Wednesday, April 30, 2008

How did the Government statistician get his figures in the smacking referendum petition?

There's been a bit of misinformation around the smacking petition. I've seen news reports, blogs and media releases that have all provided incorrect figures, while correctly stating that the petition has been deemed by the Government Statistician not to have a valid 10% of signatures.

According to petitioners, they handed in 324,511 signatures on February 29, (not 324,316 as DPF noted). The sample was 1/11th - so 29,501 signatures were checked. That's a pretty high sample size meaning there is a higher margin of error.

Of those signatures checked, 25,754 were valid, meaning 3,747 were not. Of those signatories not qualified 3,373 could not be found on the electoral roll, 214 were illegible, 158 were duplicates and 2 triplicates. So 25,754 x 11 = 283,294. The number required is 285,027 so this indicates a shortfall of just 1,733 signatures, give or take errors.

However the Government’s Statistician's best estimate is just 266,903 or a shortfall of more than 18,000; nearly 17,300 greater than the 1/11th sample would indicate. The standard error is +/- 1600. He did a one sided hypothesis test at the 95% confidence level -and at the top confidence level (99%), that's 269,500. So why use the highest confidence level? How did he get his 266,903 number?

He used the estimator of Goodman and Kiranandana. No idea what that is. Can anyone tell me?

Update We have answers. Over at No Right Turn,Idiot Savant turned to google god to subvert the satanic statistics to assist me. Because there`s 160 replications, that suggests there will be a further 1600 replicates in the rest of the population at minimum, and up to a further 1,600 x 10 hidden replicates in the population as a whole. You also check the invalids (see comments for explanations of all this). So it may well not be as dodgy as Family First's Bob McCoskrie makes it out to be. Just pretty complicated.They`ll get the signatures.

Update 2After comments here, I have added in an extra sentence and shortened the post for clarity. And I see Gordon Copeland is also querying this.




Blogger Idiot/Savant said...

Answer here.

April 30, 2008 at 3:34 AM  
Blogger Graeme Edgeler said...

I wrote this in answer on Kiwiblog, so thought I'd drop it here too, though you seem to have the answer from I/S.

Dave - there were 160 signatures in the sample that were proved duplicated (because they appeared twice or three times within the sample).

If you were to then individually check the other samples (i.e. look at the remaining 10 1/11's), you would likely find a similar number within each sample. That is, you would find 160 signatures within each sample that were duplicated within that sample.

But this would ignore any signature that was in both sample A, and sample B. Or sample A, and sample C (0r any of the 110 combinations of elevenths).

You should consider, if they found 160 signatures that were duplicated within a sample, how many would they find if the compared that sample to the remaining 10/11's of signatures?), approximately another 1600.

Consider the next 1/11. There would be 160 internal duplicates, but also duplicates that look valid because you haven't checked everyone else, a further 1440. In the third 1/11 sample, there'd be another 160 internal duplicates, and 1280 external ones. Keep doing this and you get around 19,000 duplicates - not the 1760 you'd estimate.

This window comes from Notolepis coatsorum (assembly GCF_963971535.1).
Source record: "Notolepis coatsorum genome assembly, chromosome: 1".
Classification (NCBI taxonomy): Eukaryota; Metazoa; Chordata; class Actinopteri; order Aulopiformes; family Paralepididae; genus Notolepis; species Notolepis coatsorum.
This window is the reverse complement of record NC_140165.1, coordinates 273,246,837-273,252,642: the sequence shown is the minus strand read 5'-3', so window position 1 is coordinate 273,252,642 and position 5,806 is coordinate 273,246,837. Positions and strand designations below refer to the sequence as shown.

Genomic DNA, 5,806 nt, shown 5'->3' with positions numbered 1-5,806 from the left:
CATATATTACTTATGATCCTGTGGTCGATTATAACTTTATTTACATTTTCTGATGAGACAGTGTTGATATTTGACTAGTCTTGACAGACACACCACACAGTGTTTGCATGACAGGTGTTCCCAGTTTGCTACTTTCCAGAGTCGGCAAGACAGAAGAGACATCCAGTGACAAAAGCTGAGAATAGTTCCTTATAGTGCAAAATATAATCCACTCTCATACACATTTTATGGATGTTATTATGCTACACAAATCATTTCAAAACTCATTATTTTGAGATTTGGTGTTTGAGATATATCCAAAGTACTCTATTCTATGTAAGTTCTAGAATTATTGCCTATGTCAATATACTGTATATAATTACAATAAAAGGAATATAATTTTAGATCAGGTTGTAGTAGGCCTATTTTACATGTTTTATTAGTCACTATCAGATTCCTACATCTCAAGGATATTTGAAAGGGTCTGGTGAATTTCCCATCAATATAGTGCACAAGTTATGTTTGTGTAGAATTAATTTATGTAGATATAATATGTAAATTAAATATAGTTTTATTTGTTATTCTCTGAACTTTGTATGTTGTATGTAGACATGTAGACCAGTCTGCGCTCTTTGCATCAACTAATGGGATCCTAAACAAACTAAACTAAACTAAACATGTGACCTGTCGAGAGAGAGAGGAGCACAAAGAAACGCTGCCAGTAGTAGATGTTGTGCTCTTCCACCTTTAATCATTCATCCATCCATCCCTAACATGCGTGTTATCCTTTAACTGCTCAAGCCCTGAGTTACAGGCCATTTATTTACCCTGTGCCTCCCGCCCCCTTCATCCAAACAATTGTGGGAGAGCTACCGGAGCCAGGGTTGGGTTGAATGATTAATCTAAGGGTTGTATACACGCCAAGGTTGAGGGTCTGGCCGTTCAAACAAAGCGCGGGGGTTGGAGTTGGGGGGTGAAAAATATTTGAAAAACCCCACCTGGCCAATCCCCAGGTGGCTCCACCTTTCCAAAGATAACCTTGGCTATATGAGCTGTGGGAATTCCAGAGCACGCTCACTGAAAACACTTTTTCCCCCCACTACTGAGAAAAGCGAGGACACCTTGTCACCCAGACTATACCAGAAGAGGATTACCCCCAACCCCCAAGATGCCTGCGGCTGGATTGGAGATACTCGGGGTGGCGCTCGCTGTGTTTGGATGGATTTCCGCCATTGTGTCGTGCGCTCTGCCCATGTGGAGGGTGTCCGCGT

April 30, 2008 at 8:13 AM  
Blogger Swimming said...

Thanks Graeme,
Yeah, that's why I stopped, I knew there must have been some compounding factor.

April 30, 2008 at 10:35 AM  
Blogger Graeme Edgeler said...

No problem - I realised after writing this that it might be helpful to consider this: even with the check done, it's technically possible that every signature in the sample is an illegal duplicate of another signature somewhere else in the petition.

April 30, 2008 at 11:09 AM  
Blogger Idiot/Savant said...

Because there`s 160 replications, that suggests there will be a further 1600 replicates in the rest of the population.

Not quite. 160 duplicates in the sample suggests another 1600 duplicates in the sample where the other match is in the rest of the population. Which, as Graeme points out, means an extra 17,600 duplicates over and above the number you'd get if you just counted internal duplicates.

April 30, 2008 at 4:00 PM  
Blogger Swimming said...

I/S quite right, what I meant when I wrote that was that there are at least 1600 replicates *plus* the other matches in the rest of the population. Have corrected the post to clarify that - as if you sample x, and y is a duplicate outside the sample, but x is removed as he is not on the electoral roll. Unsampled y is erroneously included if you use the formula outlined by Family First, but taken into account by the statistician.

April 30, 2008 at 4:29 PM  
Blogger Muerk said...

Ooooh. NOW I get it (well kind of). Thanks guys.

April 30, 2008 at 7:10 PM  
Blogger Swimming said...

it's technically possible that every signature in the sample is an illegal duplicate of another signature somewhere else in the petition.
And, given the illegible signatures, you`d never prove it as its pretty hard to match two illegible signatures, or an illegible one with its matching legible one. It's also technically possible that every signature in the sample is a triplicate, some of which have two in the sample :-) Unlikely, of course

Its also technically possible that none of the signatories outside the sample are on the electoral roll.

we could go on....

May 1, 2008 at 1:30 AM  
Blogger Idiot/Savant said...

Anyway, I don't think they'll have any trouble getting the extra signatures they need.

May 1, 2008 at 2:23 AM  

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